North Sudan Feeling the Economic Impact of Southern Secession

Amira Amer becomes very picky the minute she reaches the bus station. One by one she lets the new air-conditioned busses pass her by. She is waiting for a cheaper bus. They are limited in the expensive city of Khartoum and are constantly packed to the point of overflowing.

“When the new air-conditioned buses came out, we were happy and felt that the government was finally genuine about our comfort, but sadly, they are not subsidised. They cost two Sudanese pounds (60 cents), I can’t afford to pay four pounds for a round trip,” Amer said in an interview.

Amer’s job requires her to spend a great amount of time and money traveling to meet the needs of her clients. She buys imported goods and sells them to her clients who expect her to deliver the products to them.

“Many of my clients can’t afford to pay on the spot so I have to travel back and forth to collect the weekly or monthly instalments,” she said.

Things weren’t always so bad for Amer. She inherited 60,000 dollars in 2006 when the family’s house was sold. The single mother of three was able to buy a nice house for her small family and even save some money for her children.

At the time, one Sudanese pound was equal to 2.30 dollars and life was considerably cheaper. The Sudanese economy was booming due to high oil prices and increasing foreign investment.

In the years following the signing of the Comprehensive Peace Agreement in 2005, new jobs were created, cafes were bustling with customers and young professionals were able to buy cars in instalments and travel to Cairo or Dubai or Kuala Lumpur for holidays.

“No one is traveling now, people are trying to save their money for worse days. Tickets were much cheaper a few months ago, but now the prices are up 25 percent,” said Maha Ali*, an employee at a travel agency in downtown Khartoum.

Ali used to make a lot of money from commissions when she brought customers to the agency. Now it is a struggle to convince people to travel, especially when some airlines only accept dollars and reject the constantly fluctuating Sudanese pound.

The economy changed in November 2010. The North Sudan government claimed that Sudan lacked foreign currency and the Sudanese minister of finance and national economy, Mahmoud Hassanein, was quoted saying that the country’s people consumed more than the country produced and this caused the rise in prices.

In early January 2011, southern Sudanese voted in a referendum in favour of secession from the north and this set in motion the beginnings of an economic crisis in Sudan. Currently North and South Sudan equally share the profits of the oil found in the south. But this will change when South Sudan becomes independent.

But North Sudan began to feel the impact of the secession even before the referendum. Prices skyrocketed as a result of inflation and salaries remained the same or even decreased.

“My salary has actually decreased, I used to get a lot of benefits and commissions on projects, but they were taken away or cut in half. Life is getting more expensive and I make less money, ” said a staff member at the University of Khartoum.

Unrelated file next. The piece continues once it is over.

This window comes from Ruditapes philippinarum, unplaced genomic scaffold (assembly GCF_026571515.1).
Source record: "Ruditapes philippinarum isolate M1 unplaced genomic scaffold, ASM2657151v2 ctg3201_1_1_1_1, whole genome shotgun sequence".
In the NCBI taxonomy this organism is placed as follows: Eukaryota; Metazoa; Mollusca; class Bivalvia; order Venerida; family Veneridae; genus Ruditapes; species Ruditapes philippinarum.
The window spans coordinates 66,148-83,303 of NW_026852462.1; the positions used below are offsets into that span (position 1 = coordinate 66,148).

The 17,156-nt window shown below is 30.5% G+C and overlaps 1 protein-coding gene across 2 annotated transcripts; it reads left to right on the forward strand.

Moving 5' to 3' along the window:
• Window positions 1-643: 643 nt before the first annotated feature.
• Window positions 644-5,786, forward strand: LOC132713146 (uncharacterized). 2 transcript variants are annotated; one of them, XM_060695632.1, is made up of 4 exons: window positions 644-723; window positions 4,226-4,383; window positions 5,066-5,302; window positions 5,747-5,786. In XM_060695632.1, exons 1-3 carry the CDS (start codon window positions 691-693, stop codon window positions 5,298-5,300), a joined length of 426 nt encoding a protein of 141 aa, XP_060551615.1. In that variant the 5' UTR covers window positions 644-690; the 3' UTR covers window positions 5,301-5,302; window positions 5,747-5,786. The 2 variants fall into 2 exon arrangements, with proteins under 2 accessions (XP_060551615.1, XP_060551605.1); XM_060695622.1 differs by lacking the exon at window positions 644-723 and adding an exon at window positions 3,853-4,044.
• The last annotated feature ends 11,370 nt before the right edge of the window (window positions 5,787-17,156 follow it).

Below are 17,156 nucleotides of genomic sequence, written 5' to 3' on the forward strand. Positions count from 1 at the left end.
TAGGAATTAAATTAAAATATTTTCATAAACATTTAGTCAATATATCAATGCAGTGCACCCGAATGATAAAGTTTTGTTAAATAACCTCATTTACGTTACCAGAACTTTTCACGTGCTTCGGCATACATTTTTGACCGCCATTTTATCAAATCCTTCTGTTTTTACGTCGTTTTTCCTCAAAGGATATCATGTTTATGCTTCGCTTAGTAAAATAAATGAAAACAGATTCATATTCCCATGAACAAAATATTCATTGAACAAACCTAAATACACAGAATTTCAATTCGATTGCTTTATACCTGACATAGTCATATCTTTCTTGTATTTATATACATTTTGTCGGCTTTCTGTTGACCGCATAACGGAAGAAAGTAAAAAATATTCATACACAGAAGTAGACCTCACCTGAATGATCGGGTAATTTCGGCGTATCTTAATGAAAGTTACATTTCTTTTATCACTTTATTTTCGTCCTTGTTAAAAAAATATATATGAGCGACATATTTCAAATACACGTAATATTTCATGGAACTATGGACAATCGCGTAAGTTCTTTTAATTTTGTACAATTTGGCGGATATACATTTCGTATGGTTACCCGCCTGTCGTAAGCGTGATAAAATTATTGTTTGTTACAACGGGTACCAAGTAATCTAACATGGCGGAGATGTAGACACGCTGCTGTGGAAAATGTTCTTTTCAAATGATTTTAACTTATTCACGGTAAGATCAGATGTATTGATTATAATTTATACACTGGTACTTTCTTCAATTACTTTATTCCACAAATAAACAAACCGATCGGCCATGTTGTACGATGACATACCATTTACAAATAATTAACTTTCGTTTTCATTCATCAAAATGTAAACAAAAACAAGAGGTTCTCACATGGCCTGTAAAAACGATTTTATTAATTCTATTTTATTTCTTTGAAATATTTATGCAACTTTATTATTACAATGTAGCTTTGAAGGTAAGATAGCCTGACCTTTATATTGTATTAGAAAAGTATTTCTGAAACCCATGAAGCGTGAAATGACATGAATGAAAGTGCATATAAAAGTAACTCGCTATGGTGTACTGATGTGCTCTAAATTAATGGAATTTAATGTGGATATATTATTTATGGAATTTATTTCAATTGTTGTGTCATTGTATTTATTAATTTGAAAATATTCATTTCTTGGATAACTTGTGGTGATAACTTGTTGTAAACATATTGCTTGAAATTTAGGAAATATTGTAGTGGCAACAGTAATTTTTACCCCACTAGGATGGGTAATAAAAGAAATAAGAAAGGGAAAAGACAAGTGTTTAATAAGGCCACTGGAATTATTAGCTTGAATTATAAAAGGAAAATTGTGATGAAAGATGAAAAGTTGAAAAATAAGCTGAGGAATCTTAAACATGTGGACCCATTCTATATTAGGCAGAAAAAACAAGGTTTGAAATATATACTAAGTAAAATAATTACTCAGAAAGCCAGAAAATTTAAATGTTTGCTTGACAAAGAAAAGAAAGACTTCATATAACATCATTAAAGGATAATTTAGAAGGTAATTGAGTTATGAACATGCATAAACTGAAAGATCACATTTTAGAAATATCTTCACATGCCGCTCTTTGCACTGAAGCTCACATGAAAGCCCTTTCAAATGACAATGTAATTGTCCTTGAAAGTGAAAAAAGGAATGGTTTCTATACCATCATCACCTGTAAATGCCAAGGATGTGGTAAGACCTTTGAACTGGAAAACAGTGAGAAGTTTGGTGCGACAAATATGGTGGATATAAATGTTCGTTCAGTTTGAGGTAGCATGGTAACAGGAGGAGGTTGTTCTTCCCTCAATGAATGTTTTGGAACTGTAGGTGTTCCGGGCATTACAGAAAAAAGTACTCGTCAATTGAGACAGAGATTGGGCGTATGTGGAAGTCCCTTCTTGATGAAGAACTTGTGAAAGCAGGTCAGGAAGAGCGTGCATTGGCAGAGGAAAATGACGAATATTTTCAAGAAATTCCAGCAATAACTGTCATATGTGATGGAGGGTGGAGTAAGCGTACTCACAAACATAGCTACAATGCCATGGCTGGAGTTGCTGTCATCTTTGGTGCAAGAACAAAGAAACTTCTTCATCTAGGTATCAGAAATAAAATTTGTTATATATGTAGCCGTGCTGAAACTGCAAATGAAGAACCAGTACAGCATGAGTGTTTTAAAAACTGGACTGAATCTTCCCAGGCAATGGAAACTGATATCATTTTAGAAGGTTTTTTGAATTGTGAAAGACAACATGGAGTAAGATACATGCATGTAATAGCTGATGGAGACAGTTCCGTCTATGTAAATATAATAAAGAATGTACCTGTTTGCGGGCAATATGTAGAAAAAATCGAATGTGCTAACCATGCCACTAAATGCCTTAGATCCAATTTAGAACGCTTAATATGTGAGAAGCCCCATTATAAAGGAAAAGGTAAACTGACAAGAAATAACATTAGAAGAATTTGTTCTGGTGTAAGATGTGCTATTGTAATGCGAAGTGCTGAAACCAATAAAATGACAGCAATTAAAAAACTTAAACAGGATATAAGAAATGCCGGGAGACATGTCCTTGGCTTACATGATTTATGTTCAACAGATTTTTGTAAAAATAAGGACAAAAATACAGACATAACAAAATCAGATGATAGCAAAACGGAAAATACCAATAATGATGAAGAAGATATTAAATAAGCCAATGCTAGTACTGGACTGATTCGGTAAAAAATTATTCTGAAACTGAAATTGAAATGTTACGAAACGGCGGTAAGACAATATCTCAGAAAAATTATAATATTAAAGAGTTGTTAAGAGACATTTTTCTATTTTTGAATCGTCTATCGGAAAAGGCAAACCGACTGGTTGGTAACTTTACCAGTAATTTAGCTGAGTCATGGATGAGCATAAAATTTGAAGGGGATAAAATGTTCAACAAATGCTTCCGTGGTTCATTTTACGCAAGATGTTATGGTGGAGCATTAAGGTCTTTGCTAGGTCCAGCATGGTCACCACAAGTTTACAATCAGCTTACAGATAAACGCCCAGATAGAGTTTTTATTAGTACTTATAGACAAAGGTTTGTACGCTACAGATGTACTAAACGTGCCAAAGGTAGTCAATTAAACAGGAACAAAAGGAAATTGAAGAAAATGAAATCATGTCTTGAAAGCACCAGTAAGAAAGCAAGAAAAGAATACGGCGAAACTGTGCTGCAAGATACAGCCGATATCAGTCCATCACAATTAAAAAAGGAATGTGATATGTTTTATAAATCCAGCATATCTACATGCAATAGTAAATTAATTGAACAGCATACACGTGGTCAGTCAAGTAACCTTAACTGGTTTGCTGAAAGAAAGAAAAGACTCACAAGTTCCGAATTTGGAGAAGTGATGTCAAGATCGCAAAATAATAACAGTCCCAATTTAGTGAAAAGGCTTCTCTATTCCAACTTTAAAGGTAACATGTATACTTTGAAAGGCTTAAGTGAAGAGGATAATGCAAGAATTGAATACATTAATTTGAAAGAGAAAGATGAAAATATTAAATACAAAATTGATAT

Prices are going up at an alarming rate. Sesame oil, a regularly consumed product jumped from 110 to 126 Sudanese pounds and the bread price increased by 25 percent. In supermarkets people buy what they consider to be basics, such as sugar, milk, and flour. Luxury products are neatly stacked in rows gathering dust.

“I usually shop for my household on a weekly basis. I used to spend 250 Sudanese pounds on groceries, fruits, veggies and meat. Now I pay 350 Sudanese pounds,” a University of Khartoum professor said.

Ahmed, who sometimes works as a currency dealer on the black market thinks that the problem lies in the value of the Sudanese pound.

“For the longest time in 2010, the government maintained that the dollar equals 2.50 Sudanese pounds. The value of the Sudanese pound kept plummeting and as much as the government heavily invested in trying to stop the black market, people felt ripped off,” Ahmed said.

He added that restrictions on the amount of dollars you can take when you are traveling abroad pushed many to the black market. “You were able to exchange the equivalent of 1,000 dollars only at the airport. You can get up to 1,500 Euros now, but it is still not enough,” he said.

Najm El Deen Ibrahim, a senior official from the Central Bank of Sudan, the bank responsible for managing the country’s accounting and setting an exchange rate for the Sudanese pound, believes that the national currency is not going to depreciate further.

“We have injected foreign currency into the market to major importers, exchange bureaus and commercial banks. The bank will make sure that the currency is stable and will act immediately to stop any massive fluctuations,”

He added that there is no direct link between prices and exchange rates. The increase in prices is due to an increase in the prices of commodities all over the world.